The Global Wealth & Investment Management segment provides financial advisory, brokerage, banking, and retirement products to clients with large amounts of investable assets. In Q2 2020, this segment generated $4.4 billion in revenue, down 9.7% YOY. This segment also accounted for $624 million in net income, a decrease of 42.0% YOY. Global Wealth & Investment Management represented about 19% of total revenue and 18% of net income for Q2 2020.

Global Banking

Bank of America’s Global Banking segment offers lending-related products and services, including underwriting and advisory services, as well as investment banking products. The segment accounted for 22% of revenue and 21% of net income in Q2 2020. The customers in this segment are most commonly middle-market companies, commercial real estate firms, not-for-profit organizations, and corporations of various sizes. Global Banking was the third-largest segment in Q2 2020 in terms of revenue, generating $5.1 billion for the quarter. This was up 2.3% YOY. Global Banking also generated $726 million in net income, down 62.3% YOY.

Global Markets

The Global Markets segment provides sales and trading services as well as research services to institutional clients, including financing, securities clearing, settlement, custody, and market-making services. The segment generated $5.3 billion in revenue for Q2 2020, up 29.1% YOY. It accounted for $1.9 billion in net income, up 81.1% from Q2 2019. Global Markets made up about 24% of all revenue and 54% of net income for the quarter.

‘All Other’ Segment

Bank of America’s “All Other” segment includes non-core mortgage loans, liquidating businesses, equity investments, and other activities which are not categorized in one of the four primary segments above. This segment posted a revenue loss of $262 million and net income of $216 million.

Bank of America’s Recent Developments

Bank of America posted provision for credit losses of $5.1 billion for Q2 2020 amid the economic fallout from the coronavirus pandemic. Provisions for credit losses were up by 467% compared to the same quarter a year ago, and were mainly driven by credit-loss provisions in the bank’s Consumer Banking segment. The company stated that strong capital market performance helped to offset weakness in its consumer business related to the pandemic.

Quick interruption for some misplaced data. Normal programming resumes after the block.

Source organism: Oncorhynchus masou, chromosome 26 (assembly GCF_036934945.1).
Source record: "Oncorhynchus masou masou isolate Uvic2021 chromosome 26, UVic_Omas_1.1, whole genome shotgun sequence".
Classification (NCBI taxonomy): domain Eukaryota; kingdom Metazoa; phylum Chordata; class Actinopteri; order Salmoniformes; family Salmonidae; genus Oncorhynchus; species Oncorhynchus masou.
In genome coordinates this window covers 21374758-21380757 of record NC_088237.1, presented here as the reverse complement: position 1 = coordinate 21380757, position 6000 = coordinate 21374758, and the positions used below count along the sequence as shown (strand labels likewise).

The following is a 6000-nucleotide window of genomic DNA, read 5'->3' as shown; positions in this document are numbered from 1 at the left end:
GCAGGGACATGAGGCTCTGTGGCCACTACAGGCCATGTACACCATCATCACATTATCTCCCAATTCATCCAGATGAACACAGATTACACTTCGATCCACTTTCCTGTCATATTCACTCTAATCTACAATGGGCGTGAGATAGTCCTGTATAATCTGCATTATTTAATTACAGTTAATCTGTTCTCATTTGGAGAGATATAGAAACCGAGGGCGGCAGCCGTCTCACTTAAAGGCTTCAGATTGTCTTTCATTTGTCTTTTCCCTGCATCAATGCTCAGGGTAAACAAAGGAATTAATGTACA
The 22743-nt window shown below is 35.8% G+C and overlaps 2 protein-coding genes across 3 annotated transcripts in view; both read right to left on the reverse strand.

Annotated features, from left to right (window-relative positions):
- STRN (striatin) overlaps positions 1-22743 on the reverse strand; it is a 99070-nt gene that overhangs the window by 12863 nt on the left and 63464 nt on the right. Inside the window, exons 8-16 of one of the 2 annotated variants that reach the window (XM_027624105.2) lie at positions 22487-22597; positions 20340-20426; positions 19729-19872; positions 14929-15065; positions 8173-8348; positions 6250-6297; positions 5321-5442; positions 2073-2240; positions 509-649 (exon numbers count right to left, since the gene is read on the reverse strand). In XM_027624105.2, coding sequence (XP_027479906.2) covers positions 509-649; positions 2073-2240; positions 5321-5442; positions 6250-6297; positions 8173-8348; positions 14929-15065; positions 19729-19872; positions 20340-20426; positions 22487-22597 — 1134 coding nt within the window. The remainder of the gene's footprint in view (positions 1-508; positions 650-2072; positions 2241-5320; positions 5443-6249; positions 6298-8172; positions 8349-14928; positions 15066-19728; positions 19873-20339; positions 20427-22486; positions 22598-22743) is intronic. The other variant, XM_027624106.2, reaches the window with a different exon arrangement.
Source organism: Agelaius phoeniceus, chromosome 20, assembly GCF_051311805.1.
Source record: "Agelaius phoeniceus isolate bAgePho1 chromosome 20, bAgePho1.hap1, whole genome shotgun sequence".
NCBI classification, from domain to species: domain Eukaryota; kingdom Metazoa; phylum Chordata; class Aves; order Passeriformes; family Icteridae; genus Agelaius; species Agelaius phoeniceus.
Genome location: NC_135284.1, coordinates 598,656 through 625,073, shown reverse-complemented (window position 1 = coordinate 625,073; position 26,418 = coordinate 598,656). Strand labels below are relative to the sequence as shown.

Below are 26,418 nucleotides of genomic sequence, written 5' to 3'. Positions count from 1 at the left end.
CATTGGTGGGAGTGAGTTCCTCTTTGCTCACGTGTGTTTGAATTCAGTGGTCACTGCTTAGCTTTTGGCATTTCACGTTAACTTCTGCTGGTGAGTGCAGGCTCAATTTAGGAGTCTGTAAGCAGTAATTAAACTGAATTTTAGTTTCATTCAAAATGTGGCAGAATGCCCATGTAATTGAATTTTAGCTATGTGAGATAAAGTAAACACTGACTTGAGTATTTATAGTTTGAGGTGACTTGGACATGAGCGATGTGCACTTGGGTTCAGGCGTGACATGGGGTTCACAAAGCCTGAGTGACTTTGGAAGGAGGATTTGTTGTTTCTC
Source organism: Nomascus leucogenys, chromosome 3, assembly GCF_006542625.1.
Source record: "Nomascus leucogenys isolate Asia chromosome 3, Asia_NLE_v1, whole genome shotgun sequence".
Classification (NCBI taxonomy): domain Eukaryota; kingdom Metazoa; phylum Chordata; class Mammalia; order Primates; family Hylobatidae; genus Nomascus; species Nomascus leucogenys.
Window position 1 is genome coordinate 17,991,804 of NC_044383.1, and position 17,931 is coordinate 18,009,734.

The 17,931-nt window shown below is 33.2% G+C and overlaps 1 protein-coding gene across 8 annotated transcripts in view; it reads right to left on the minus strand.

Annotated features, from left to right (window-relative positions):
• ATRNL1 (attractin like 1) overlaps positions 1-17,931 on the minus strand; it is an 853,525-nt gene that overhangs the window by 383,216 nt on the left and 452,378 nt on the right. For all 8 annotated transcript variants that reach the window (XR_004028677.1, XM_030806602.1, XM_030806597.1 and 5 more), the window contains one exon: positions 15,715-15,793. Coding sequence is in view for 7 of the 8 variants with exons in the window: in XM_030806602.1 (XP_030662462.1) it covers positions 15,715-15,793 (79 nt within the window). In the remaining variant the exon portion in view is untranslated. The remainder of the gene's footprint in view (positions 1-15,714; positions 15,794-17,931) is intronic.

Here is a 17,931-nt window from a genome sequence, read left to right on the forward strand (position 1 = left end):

How Bank of America Reports Diversity & Inclusiveness

As part of our effort to improve the awareness of the importance of diversity in companies, we offer investors a glimpse into the transparency of Bank of America and its commitment to diversity, inclusiveness, and social responsibility. We examined the data Bank of America releases to show you how it reports the diversity of its board and workforce to help readers make educated purchasing and investing decisions.

Below is a table of potential diversity measurements. It shows whether Bank of America discloses its data about the diversity of its board of directors, C-Suite, general management, and employees overall, as is marked with a ✔. It also shows whether Bank of America breaks down those reports to reveal the diversity of itself by race, gender, ability, veteran status, and membership in the LGBTQ+ community.

Bank of America Diversity & Inclusiveness Reporting
  Race Gender Ability Veteran Status Sexual Orientation
Board of Directors      
General Management (U.S. Only)      
Employees ✔ (U.S. Only)